So what’s all the controversy about?
When it comes to scientific studies on drug therapies, randomised controlled trials (RCTs) are typically conducted on large cohorts of patients with a particular cancer. These studies are usually VERY specific (so, for example, not just “breast cancer” but “metastatic breast cancer” or “inflammatory breast cancer”). However, many of the complementary and alternative therapies for which RCTs have been conducted don’t have the same well-defined population of patients, or statistically robust numbers as the corresponding studies for conventional therapies - and this is partly due to lack of funding (the current climate for research funding is arguably at its most austere - with more and more researchers competing for the same pot of money, those with clinical support will always win over the smaller trials - that’s just the politics and economics of the current scientific research climate), but it’s also partly due to the drop-out rate (however it could be argued that this is also an issue for conventional RCTs).
There are also many historic issues with CAM therapy research findings being inconsistent because of the lack of standardisation in the design and scientific methodology used for the trials. Early studies were often descriptive in nature (qualitative, rather than quantitative) and included mixed populations of patients (this is called a “heterogeneous population” and basically means many different types of cancer patients were put together in a trial without separating them out in respect of age, gender, ethnicity, cancer type, and so on).
But then there are also some arguments for CAM therapies not being suited to RCTs for various reasons. For example, often CAM therapies are bundled together (e.g. hyperbaric oxygen therapy and hyperthermia), so it can be difficult to define exactly which element is having a given effect. Add to this complexity the fact that patients will often change many things on their own too (diet, exercise, stress-relief, and so on), which may mask the effects of a given treatment.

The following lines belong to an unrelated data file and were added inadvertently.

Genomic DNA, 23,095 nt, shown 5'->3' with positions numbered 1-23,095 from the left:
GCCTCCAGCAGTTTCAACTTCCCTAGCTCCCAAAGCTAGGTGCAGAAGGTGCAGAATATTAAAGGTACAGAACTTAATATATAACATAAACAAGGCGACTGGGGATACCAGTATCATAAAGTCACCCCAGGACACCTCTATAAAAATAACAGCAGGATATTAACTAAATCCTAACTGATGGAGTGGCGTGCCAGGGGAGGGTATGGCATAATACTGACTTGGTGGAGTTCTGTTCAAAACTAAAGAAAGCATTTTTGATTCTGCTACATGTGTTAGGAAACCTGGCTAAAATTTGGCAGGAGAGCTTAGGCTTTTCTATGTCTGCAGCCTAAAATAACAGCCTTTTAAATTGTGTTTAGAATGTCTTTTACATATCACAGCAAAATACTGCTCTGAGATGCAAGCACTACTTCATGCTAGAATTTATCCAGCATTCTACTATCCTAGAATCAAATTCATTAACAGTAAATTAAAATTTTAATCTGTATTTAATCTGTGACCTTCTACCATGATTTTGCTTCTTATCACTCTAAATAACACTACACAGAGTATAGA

However, there is a growing interest in the field amongst “traditional” clinicians, and with that, an ongoing drive towards standardising the methods used in researching the effects of CAM therapies. Therefore, in my opinion, there is hope for more clarity around this controversial topic in the coming years and decades.
Where do I stand on the matter?
I’m always abundantly clear that although I am pro complementary therapies, I don’t necessarily believe that alternative therapies are a wise move. While I do acknowledge that conventional chemotherapy IS a poison (it’s a carcinogen itself, for goodness’ sake!), surgery, chemo and radiotherapy are still the most curative options available at this stage.
If I was diagnosed with cancer tomorrow, I don’t think I’d forego the conventional treatments in favour of the alternative. I would, however, absolutely throw everything I could at it and would likely try a lot of different options to find healing, but my logical science-brain would also tell me to follow doctor’s orders since, after all, they have infinitely more direct experience with it than I do.
Next week, we’ll take a look at some CAM therapies that are worth exploring with your patients and clients, before taking a look at those where the evidence is sketchy, at best, the week after.
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Essential Cancer Education exists to make a difference in the lives of those living through the cancer experience indirectly by assisting cancer professionals in engaging their patients and clients with lasting, positive lifestyle changes to reduce secondary cancer risk.
I believe that through education and increasing public awareness of the impact of our dietary and lifestyle habits on cancer risk, we ALL have the power to reduce cancer incidence. Nearly half of all cancers can be prevented by making positive diet and lifestyle changes. Nearly half!